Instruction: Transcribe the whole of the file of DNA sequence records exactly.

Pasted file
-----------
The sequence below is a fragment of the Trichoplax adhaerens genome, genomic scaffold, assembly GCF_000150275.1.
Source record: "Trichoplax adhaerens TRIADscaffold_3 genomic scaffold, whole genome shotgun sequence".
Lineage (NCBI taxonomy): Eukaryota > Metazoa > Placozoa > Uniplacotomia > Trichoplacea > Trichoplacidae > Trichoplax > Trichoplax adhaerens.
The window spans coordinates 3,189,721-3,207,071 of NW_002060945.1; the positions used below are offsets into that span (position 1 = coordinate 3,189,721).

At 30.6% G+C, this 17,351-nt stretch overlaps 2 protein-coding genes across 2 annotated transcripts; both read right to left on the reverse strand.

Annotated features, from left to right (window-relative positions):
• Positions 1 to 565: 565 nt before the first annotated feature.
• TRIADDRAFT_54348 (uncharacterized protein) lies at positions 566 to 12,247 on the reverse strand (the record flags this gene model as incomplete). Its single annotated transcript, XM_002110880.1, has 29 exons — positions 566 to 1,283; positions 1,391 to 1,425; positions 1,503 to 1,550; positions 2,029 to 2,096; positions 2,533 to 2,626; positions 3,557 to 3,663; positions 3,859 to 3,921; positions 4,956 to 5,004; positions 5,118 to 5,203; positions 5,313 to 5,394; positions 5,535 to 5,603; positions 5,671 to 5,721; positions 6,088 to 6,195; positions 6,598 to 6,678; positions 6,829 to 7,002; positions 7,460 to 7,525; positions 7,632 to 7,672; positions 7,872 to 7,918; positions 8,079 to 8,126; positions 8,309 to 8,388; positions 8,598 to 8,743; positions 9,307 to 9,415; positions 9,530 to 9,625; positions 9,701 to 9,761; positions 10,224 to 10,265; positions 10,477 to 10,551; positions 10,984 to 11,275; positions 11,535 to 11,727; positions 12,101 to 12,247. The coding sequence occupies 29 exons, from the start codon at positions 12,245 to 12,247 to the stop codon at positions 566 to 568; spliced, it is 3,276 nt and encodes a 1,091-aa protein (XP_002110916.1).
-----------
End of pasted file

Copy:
The sequence below is a fragment of the Trichoplax adhaerens genome, genomic scaffold, assembly GCF_000150275.1.
Source record: "Trichoplax adhaerens TRIADscaffold_3 genomic scaffold, whole genome shotgun sequence".
Lineage (NCBI taxonomy): Eukaryota > Metazoa > Placozoa > Uniplacotomia > Trichoplacea > Trichoplacidae > Trichoplax > Trichoplax adhaerens.
The window spans coordinates 3,189,721-3,207,071 of NW_002060945.1; the positions used below are offsets into that span (position 1 = coordinate 3,189,721).

At 30.6% G+C, this 17,351-nt stretch overlaps 2 protein-coding genes across 2 annotated transcripts; both read right to left on the reverse strand.

Annotated features, from left to right (window-relative positions):
• Positions 1 to 565: 565 nt before the first annotated feature.
• TRIADDRAFT_54348 (uncharacterized protein) lies at positions 566 to 12,247 on the reverse strand (the record flags this gene model as incomplete). Its single annotated transcript, XM_002110880.1, has 29 exons — positions 566 to 1,283; positions 1,391 to 1,425; positions 1,503 to 1,550; positions 2,029 to 2,096; positions 2,533 to 2,626; positions 3,557 to 3,663; positions 3,859 to 3,921; positions 4,956 to 5,004; positions 5,118 to 5,203; positions 5,313 to 5,394; positions 5,535 to 5,603; positions 5,671 to 5,721; positions 6,088 to 6,195; positions 6,598 to 6,678; positions 6,829 to 7,002; positions 7,460 to 7,525; positions 7,632 to 7,672; positions 7,872 to 7,918; positions 8,079 to 8,126; positions 8,309 to 8,388; positions 8,598 to 8,743; positions 9,307 to 9,415; positions 9,530 to 9,625; positions 9,701 to 9,761; positions 10,224 to 10,265; positions 10,477 to 10,551; positions 10,984 to 11,275; positions 11,535 to 11,727; positions 12,101 to 12,247. The coding sequence occupies 29 exons, from the start codon at positions 12,245 to 12,247 to the stop codon at positions 566 to 568; spliced, it is 3,276 nt and encodes a 1,091-aa protein (XP_002110916.1).